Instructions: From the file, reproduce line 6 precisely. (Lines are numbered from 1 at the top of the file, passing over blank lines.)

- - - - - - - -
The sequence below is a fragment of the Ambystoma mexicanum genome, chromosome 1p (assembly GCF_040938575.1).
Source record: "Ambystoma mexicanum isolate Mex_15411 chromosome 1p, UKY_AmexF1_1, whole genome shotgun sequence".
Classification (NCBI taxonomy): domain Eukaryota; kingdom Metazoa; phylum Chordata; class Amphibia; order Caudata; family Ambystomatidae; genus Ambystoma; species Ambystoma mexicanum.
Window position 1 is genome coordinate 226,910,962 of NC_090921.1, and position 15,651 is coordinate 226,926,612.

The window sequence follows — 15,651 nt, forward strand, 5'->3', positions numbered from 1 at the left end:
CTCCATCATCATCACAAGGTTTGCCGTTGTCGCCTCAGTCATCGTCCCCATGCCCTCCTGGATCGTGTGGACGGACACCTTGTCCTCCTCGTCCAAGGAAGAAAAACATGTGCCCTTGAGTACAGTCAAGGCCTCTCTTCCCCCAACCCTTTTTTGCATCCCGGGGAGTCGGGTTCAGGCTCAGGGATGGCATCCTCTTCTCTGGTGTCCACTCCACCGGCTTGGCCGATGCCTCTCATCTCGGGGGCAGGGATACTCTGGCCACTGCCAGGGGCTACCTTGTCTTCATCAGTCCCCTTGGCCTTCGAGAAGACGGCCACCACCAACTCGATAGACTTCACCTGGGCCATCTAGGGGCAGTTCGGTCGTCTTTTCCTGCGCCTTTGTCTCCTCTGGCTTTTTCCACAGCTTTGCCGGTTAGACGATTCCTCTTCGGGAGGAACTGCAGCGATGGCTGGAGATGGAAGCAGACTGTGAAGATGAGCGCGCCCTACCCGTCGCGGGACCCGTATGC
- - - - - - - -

CTCCATCATCATCACAAGGTTTGCCGTTGTCGCCTCAGTCATCGTCCCCATGCCCTCCTGGATCGTGTGGACGGACACCTTGTCCTCCTCGTCCAAGGAAGAAAAACATGTGCCCTTGAGTACAGTCAAGGCCTCTCTTCCCCCAACCCTTTTTTGCATCCCGGGGAGTCGGGTTCAGGCTCAGGGATGGCATCCTCTTCTCTGGTGTCCACTCCACCGGCTTGGCCGATGCCTCTCATCTCGGGGGCAGGGATACTCTGGCCACTGCCAGGGGCTACCTTGTCTTCATCAGTCCCCTTGGCCTTCGAGAAGACGGCCACCACCAACTCGATAGACTTCACCTGGGCCATCTAGGGGCAGTTCGGTCGTCTTTTCCTGCGCCTTTGTCTCCTCTGGCTTTTTCCACAGCTTTGCCGGTTAGACGATTCCTCTTCGGGAGGAACTGCAGCGATGGCTGGAGATGGAAGCAGACTGTGAAGATGAGCGCGCCCTACCCGTCGCGGGACCCGTATGC